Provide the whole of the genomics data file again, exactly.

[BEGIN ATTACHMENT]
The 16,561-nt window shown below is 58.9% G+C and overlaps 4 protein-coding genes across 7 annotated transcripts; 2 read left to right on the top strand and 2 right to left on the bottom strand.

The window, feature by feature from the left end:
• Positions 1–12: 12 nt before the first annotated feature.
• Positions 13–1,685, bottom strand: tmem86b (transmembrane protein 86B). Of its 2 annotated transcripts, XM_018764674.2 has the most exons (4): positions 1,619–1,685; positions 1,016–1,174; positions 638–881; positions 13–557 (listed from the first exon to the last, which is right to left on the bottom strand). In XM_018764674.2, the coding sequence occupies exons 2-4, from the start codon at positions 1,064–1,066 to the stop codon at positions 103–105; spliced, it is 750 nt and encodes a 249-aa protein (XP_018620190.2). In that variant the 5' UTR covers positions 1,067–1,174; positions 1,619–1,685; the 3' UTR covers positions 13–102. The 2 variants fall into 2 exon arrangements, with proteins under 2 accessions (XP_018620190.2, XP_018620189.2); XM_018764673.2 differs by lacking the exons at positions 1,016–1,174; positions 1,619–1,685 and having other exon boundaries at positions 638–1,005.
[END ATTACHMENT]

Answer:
The 16,561-nt window shown below is 58.9% G+C and overlaps 4 protein-coding genes across 7 annotated transcripts; 2 read left to right on the top strand and 2 right to left on the bottom strand.

The window, feature by feature from the left end:
• Positions 1–12: 12 nt before the first annotated feature.
• Positions 13–1,685, bottom strand: tmem86b (transmembrane protein 86B). Of its 2 annotated transcripts, XM_018764674.2 has the most exons (4): positions 1,619–1,685; positions 1,016–1,174; positions 638–881; positions 13–557 (listed from the first exon to the last, which is right to left on the bottom strand). In XM_018764674.2, the coding sequence occupies exons 2-4, from the start codon at positions 1,064–1,066 to the stop codon at positions 103–105; spliced, it is 750 nt and encodes a 249-aa protein (XP_018620190.2). In that variant the 5' UTR covers positions 1,067–1,174; positions 1,619–1,685; the 3' UTR covers positions 13–102. The 2 variants fall into 2 exon arrangements, with proteins under 2 accessions (XP_018620190.2, XP_018620189.2); XM_018764673.2 differs by lacking the exons at positions 1,016–1,174; positions 1,619–1,685 and having other exon boundaries at positions 638–1,005.